The 2013 Human Rights Watch Film Festival comes to a close on June 23 with Jeremy Teicher’s heart-wrenching Tall as the Baobab Tree, an involving, powerful, yet gentle drama about a Senegalese family trapped by tradition in a modernizing world. Real-life sisters Dior and Oumoul Kâ star as Coumba and Debo, close siblings who live in the tiny rural village of Sinthiou Mbadane (where they actually are from). When their older brother, Silèye (Alpha Dia), falls out of a baobab tree and breaks his leg, their father (Mouhamed Diallo) doesn’t have enough money to pay for the necessary medical care so he instead sends Coumba out to do Silèye’s job of herding the cows and decides to sell off eleven-year-old Debo to suitors for marriage. Their mother (Mboural Dia) is unwilling to stand up to her husband, so Coumba hatches a plan in which her friend Amady (Cheikh Dia), who has a crush on her, will watch the herd for her secretly while she heads into the city and gets a job until she makes enough money to help Silèye heal and prevent Debo from having to marry so young. Unfortunately, not everything goes quite as planned. But through it all, no matter how difficult things get, all of the characters maintain their faith, praising peace and continually saying, “God is great.”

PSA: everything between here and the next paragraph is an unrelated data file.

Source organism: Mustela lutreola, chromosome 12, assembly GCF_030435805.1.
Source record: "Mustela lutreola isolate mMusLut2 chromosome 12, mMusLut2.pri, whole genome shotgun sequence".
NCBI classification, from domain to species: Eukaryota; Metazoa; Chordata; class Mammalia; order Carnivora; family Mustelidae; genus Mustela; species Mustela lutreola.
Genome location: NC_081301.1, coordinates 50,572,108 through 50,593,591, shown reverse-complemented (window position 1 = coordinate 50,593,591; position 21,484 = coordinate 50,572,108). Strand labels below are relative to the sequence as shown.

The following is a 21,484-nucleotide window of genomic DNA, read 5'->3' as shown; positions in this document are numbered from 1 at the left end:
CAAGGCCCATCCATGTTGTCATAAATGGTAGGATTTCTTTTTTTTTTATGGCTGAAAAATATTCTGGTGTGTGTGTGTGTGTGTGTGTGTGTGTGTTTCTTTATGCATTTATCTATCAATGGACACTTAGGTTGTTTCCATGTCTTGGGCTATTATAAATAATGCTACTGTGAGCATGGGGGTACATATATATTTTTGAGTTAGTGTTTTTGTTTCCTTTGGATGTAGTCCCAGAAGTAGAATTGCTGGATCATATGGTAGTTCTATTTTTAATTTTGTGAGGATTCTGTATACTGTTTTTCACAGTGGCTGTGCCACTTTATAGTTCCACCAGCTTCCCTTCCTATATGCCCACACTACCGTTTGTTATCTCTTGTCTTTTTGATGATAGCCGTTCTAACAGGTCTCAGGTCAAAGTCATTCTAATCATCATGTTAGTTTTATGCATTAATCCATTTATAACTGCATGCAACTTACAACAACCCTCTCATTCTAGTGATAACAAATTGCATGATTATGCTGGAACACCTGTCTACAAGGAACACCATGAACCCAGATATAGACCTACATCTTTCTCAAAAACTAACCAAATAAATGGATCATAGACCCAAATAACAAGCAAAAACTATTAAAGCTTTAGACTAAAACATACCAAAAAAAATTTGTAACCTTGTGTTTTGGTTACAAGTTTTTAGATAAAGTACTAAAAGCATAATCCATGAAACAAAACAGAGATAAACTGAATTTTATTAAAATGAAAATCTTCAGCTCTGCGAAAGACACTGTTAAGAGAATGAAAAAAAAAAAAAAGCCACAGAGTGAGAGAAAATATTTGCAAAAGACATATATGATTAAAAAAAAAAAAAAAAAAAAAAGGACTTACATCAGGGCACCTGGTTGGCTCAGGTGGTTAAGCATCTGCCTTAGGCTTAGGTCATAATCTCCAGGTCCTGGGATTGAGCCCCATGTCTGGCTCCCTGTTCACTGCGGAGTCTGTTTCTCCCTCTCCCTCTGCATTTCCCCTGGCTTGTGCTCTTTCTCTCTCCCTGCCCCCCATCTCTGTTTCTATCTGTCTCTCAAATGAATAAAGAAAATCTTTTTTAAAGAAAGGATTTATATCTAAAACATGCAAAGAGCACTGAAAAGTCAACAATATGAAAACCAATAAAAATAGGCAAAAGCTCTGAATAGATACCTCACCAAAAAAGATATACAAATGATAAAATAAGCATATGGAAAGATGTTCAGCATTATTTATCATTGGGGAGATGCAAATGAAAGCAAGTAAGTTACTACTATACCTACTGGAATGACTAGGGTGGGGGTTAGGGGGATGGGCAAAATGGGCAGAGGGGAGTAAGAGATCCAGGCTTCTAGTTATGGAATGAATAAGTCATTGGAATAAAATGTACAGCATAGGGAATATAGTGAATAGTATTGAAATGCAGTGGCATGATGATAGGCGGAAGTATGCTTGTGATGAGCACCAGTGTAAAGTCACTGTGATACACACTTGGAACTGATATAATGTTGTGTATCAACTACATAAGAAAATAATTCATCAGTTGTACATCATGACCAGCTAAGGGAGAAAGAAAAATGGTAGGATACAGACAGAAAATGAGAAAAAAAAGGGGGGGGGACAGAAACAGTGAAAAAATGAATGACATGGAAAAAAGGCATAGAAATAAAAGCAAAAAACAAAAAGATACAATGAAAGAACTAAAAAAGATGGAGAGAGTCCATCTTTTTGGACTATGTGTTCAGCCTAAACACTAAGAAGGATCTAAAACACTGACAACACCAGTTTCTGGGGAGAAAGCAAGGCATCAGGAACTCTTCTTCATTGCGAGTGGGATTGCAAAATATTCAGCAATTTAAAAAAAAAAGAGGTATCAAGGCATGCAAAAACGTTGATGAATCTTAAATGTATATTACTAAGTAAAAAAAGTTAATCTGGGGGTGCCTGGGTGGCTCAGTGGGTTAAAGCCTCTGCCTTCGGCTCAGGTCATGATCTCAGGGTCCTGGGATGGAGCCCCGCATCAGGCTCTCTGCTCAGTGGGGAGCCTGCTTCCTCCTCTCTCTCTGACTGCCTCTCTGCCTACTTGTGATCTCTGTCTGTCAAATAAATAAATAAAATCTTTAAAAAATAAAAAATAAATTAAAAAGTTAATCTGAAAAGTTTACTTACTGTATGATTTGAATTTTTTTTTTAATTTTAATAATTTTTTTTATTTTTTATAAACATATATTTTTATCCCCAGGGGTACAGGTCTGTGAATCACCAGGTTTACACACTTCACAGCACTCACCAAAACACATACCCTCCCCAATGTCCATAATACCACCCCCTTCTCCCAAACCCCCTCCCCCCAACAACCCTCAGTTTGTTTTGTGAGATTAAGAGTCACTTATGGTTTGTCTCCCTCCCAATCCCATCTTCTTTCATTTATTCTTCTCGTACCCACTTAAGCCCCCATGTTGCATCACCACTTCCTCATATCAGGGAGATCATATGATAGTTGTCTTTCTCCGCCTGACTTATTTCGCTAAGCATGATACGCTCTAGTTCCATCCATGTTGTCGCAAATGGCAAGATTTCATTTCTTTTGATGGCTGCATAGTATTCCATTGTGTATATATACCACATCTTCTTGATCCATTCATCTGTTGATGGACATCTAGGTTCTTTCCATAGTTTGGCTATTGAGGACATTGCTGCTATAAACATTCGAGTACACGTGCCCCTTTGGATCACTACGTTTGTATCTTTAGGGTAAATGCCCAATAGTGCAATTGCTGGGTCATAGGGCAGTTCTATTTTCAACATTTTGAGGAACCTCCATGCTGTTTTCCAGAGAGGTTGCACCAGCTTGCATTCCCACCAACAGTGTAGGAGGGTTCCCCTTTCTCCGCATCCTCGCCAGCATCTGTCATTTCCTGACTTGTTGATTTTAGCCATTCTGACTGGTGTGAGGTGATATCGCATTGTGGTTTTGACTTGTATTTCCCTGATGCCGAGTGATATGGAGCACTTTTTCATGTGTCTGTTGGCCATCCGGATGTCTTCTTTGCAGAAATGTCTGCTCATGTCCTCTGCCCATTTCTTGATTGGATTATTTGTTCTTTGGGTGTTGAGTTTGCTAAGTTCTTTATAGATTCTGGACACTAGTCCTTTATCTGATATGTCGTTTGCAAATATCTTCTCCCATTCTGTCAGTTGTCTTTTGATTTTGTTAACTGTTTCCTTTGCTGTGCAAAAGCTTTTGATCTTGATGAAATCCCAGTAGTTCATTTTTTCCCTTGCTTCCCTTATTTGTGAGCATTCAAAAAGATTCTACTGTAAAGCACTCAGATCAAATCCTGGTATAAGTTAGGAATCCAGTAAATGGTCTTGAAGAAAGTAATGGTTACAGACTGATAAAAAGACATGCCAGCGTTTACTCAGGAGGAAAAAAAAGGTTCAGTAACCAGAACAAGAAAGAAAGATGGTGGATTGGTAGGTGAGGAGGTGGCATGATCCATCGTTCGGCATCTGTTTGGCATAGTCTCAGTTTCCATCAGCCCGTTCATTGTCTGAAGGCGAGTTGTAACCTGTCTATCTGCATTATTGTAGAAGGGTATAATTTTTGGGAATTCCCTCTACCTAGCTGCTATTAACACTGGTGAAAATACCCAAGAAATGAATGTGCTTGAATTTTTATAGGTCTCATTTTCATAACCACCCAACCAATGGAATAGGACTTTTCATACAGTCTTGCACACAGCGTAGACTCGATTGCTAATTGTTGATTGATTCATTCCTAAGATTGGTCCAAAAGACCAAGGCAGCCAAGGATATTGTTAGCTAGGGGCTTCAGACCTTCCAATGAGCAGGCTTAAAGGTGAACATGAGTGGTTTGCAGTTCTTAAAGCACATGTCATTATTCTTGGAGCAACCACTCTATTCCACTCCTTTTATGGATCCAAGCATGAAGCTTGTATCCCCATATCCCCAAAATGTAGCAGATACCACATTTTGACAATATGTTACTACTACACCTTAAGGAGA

Teicher came up with the idea for Tall as the Baobab Tree when he was a student working on This Is Us, a documentary for the nonprofit organization CyberSmart Africa in which the children of Sinthiou Mbadane created brief digital stories about their lives. Teicher, who directed Tall as the Baobab Tree and cowrote it with Alexi Pappas, chose to focus on the very real African problem of forced marriage of young girls between the ages of eight and twelve, collaborating closely with the nonprofessional actors selected from the village, allowing their own stories to meld together, blending fact and fiction. Another central issue is the importance of education, particularly for girls, as Debo clearly would rather follow in Coumba’s footsteps and prepare for university instead of becoming a child bride. The narrative unfolds slowly and calmly, with no overemotional, melodramatic moments or any soapbox preaching, while the tender mood is enhanced by cinematographer Chris Collins’s lush photography and Salieu Suso’s Kora-based score. Presented in conjunction with the African Film Festival and Girls Not Brides: The Global Partnership to End Child Marriage, Tall as the Baobab Tree, the first feature ever filmed in the Puular language, is screening June 23 at the IFC Center at 7:00, followed by a discussion with Teicher and Human Rights Watch African division deputy director Rona Peligal, and again at 9:30, introduced by Teicher.